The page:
Take note—subordinate does not mean denigrate or ignore! Working to effect a world of mercy and justice and genuine peace is a commitment none can avoid. None are to be excused from the work of building loving relationships, fruitful friendships, and firm fellowships. But all of this work for a better world is grounded in the open, infinite, mysterious unknown tomorrow of God.

Therefore, I am not interested in your being fearful about my financial security if that is your first and last interest. Likewise, I am not interested in your being fearful about my health security. I am not even interested in your being fearful about my so-called “food security.” I feel sorry for you if you are troubled by these many things only in and for themselves.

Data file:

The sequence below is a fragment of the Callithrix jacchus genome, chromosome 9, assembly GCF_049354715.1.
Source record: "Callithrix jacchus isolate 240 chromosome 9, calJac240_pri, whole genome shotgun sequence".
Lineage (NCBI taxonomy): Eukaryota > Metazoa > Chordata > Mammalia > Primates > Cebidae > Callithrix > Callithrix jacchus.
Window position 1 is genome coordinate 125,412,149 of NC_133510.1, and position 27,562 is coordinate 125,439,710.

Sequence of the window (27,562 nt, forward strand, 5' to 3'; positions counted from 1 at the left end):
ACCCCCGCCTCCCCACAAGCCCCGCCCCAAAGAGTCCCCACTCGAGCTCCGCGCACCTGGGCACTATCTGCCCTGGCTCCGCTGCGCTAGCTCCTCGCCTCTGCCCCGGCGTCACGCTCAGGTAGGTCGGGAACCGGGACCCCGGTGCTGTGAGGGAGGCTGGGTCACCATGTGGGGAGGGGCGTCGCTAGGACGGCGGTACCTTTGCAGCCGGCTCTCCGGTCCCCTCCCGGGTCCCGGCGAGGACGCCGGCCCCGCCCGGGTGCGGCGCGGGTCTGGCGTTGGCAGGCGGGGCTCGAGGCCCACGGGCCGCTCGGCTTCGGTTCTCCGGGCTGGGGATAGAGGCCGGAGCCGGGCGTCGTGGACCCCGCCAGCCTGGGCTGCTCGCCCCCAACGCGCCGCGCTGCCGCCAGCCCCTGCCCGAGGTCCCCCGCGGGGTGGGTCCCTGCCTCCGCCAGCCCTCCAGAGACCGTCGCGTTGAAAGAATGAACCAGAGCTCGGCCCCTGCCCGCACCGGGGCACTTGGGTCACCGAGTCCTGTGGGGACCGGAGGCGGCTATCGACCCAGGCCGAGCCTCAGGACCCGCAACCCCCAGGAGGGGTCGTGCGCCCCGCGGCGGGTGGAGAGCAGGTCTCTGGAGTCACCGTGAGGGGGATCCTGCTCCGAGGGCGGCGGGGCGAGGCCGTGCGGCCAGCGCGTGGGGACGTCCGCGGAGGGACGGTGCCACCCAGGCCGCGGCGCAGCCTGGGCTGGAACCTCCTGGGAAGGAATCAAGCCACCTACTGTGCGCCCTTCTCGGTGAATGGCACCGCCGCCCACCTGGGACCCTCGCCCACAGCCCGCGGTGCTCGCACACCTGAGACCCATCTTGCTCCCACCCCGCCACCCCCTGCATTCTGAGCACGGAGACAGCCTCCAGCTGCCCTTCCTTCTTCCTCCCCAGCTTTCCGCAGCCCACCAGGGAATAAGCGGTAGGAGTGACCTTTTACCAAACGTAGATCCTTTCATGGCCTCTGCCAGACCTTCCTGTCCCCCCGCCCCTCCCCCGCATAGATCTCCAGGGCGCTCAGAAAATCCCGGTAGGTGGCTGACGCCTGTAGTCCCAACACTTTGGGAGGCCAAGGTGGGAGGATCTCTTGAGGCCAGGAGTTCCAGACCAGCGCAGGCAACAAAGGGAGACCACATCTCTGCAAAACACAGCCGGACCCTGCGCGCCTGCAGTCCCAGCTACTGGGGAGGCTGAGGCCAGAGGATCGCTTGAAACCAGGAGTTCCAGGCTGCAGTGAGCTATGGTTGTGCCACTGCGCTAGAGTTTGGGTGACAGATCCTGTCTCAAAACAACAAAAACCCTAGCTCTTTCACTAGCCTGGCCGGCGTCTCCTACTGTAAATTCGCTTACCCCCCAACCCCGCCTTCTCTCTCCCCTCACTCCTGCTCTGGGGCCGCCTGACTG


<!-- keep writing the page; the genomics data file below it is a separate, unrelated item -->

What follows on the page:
I don’t know what I am going to do in the future. I don’t know the future. I am content to let the future as Absolute Future come to me. Whether I sit or stand or jump or jive or speak or hold my peace, however I witness to the arrived and coming rule of God, I wait actively with the Spirit and work with proleptic intentionality, so that in this unsettled world all may sit and listen for the mystery.

Thank God for Jesus, who told anxious Martha to leave Mary alone.

Saturday, December 23, 2006